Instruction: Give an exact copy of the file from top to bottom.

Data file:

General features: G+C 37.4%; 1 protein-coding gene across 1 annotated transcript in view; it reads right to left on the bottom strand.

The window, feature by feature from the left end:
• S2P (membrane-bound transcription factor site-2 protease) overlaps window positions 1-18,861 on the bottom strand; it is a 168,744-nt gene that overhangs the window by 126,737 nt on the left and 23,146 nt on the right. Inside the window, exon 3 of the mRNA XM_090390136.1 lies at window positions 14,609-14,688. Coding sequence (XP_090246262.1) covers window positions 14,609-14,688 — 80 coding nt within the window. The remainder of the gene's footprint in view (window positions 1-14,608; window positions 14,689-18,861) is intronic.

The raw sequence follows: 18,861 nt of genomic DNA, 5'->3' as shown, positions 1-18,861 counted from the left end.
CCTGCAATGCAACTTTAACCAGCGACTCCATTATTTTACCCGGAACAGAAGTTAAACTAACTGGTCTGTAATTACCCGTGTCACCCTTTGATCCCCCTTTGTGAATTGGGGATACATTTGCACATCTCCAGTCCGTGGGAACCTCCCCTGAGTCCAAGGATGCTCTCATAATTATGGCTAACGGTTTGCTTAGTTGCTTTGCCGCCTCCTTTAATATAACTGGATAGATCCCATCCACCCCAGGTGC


General features: G+C 37.4%; 1 protein-coding gene across 1 annotated transcript in view; it reads right to left on the bottom strand.

The window, feature by feature from the left end:
• S2P (membrane-bound transcription factor site-2 protease) overlaps window positions 1-18,861 on the bottom strand; it is a 168,744-nt gene that overhangs the window by 126,737 nt on the left and 23,146 nt on the right. Inside the window, exon 3 of the mRNA XM_090390136.1 lies at window positions 14,609-14,688. Coding sequence (XP_090246262.1) covers window positions 14,609-14,688 — 80 coding nt within the window. The remainder of the gene's footprint in view (window positions 1-14,608; window positions 14,689-18,861) is intronic.

The raw sequence follows: 18,861 nt of genomic DNA, 5'->3' as shown, positions 1-18,861 counted from the left end.
CCTGCAATGCAACTTTAACCAGCGACTCCATTATTTTACCCGGAACAGAAGTTAAACTAACTGGTCTGTAATTACCCGTGTCACCCTTTGATCCCCCTTTGTGAATTGGGGATACATTTGCACATCTCCAGTCCGTGGGAACCTCCCCTGAGTCCAAGGATGCTCTCATAATTATGGCTAACGGTTTGCTTAGTTGCTTTGCCGCCTCCTTTAATATAACTGGATAGATCCCATCCACCCCAGGTGC